Psoriasis is a skin condition that causes flaky patches of skin which form scales.

Psoriasis is a common, inflammatory skin condition, it affects around 3% of the population.  It causes skin to turn over more quickly than normal. This leads to dull-red, scaly plaques forming on the skin; often the knees, elbows and scalp. Psoriasis is most commonly chronic, which means it can always be present or can happen on and off over time. We do not know what causes psoriasis, although we do know it can be linked to the genes in your family, and made worse at times of stress, or with alcohol and smoking. There are different types of psoriasis which can affected the nails, joints or other parts of the skin.

Does psoriasis have to be treated? 

You may not need treatment if your psoriasis is not causing you any problems.  Your doctor can discuss the options with you. 

When is the treatment applied? 

Moisturisers (emollients) are best to be used regularly. Active treatment is not usually required if the psoriasis is no longer raised up. Sometimes smooth red, paler or darker skin can remain in an area after psoriasis has cleared. This is called post inflammatory skin change and will fade over time so does not need active treatments. These areas do not need to be treated unless the psoriasis comes back again (with scaly dry patches).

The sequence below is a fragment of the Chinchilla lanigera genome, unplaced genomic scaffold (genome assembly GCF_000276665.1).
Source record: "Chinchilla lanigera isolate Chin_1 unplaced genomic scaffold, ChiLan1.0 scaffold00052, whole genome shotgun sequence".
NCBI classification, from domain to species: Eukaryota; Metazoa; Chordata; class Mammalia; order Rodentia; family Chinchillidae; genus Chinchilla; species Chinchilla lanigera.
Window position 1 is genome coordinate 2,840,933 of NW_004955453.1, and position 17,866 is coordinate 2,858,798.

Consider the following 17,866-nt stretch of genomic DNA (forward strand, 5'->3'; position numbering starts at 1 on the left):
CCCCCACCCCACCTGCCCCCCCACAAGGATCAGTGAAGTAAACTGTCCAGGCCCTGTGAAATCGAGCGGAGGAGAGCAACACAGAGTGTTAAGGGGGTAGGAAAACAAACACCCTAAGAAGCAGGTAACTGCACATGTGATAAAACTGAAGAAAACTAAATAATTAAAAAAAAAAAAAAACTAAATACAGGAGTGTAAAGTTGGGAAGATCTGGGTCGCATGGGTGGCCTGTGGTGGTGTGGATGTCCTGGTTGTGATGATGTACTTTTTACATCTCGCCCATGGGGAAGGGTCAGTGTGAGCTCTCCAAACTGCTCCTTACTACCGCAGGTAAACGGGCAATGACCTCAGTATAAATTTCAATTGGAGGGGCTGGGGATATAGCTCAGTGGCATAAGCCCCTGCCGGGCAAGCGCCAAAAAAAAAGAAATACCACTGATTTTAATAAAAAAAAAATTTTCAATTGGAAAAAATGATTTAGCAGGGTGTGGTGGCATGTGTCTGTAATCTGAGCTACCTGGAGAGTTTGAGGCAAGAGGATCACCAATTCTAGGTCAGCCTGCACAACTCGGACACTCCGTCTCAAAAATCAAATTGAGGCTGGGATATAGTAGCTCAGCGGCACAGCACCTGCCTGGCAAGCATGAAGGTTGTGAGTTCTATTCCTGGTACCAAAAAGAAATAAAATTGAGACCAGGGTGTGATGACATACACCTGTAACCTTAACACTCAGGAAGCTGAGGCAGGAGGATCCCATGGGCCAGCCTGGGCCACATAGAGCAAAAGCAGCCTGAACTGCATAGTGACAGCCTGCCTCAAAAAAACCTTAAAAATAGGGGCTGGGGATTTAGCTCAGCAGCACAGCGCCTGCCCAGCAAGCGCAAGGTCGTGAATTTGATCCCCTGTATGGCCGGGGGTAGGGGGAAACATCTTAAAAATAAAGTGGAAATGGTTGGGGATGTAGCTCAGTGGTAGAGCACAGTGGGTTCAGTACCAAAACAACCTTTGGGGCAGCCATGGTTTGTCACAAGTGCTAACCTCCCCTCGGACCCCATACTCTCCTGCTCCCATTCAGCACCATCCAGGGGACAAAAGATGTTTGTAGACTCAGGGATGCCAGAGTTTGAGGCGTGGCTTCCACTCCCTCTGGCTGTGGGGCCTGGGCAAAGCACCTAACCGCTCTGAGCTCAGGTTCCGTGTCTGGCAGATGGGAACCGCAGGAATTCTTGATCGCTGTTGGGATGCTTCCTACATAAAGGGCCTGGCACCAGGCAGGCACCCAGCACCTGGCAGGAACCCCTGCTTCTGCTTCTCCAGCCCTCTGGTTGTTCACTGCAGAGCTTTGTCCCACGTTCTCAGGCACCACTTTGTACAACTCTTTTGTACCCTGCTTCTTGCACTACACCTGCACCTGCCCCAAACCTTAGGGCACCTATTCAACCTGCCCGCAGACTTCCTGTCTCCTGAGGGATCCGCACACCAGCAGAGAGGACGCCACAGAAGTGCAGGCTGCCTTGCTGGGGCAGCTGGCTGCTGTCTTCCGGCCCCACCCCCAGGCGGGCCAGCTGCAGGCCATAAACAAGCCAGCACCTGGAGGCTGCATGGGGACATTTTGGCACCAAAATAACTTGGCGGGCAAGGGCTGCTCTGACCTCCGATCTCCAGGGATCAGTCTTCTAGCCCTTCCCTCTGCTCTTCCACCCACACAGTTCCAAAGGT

Can I use sunlight to help my skin? 

Sun light can help improve psoriasis and many people find their psoriasis can improve after being in the sun. Being active outside when it is sunny is good and will make you feel better. However it is important to avoid getting sun burnt as this is painful and has risks for your skin both now and when you are older. 

How is Psoriasis treated? 

Treatment will depend on the type of psoriasis, how extensive it is, how much it is concerning you and which part of your body is affected. Treatments will be used to decrease the inflammation, scaliness and itchiness of the skin. There are many options and no one treatment works for everyone. Your doctor or nurse will discuss the best treatments for you. 

What topical treatments  (applied to skin like creams) are used in psoriasis? 

Moisturisers often called emollients can help if your skin feels dry. There are a number of treatment creams such as steroid creams, vitamin D creams and combinations. Many of these active treatments are used ‘off licence’ in children and young adults under 18 years. This is common for treatments in children and young adults. Being off-license does not mean that they are not safe.

What can be done if the topical treatments are not helping me enough? 

If psoriasis is severe, widespread (covering a lot of skin) and not controlled with topical (putting creams and ointments on) treatments then other treatments may be considered.  These include light treatments (UVB in the dermatology department), tablets (methotrexate, acitretin, ciclosporin for example) or occasionally injections (‘biologic’ medications) which can be needed in severe psoriasis. 

Some people may try several different treatments before finding the treatment which works best for them.

What can you expect? 

Treatments can control psoriasis for some, but it is likely that areas of psoriasis will come and go. 

Having psoriasis should not stop you living your life to the full and doing anything you want to do. 

Visit for further trusted information.

Accessibility tools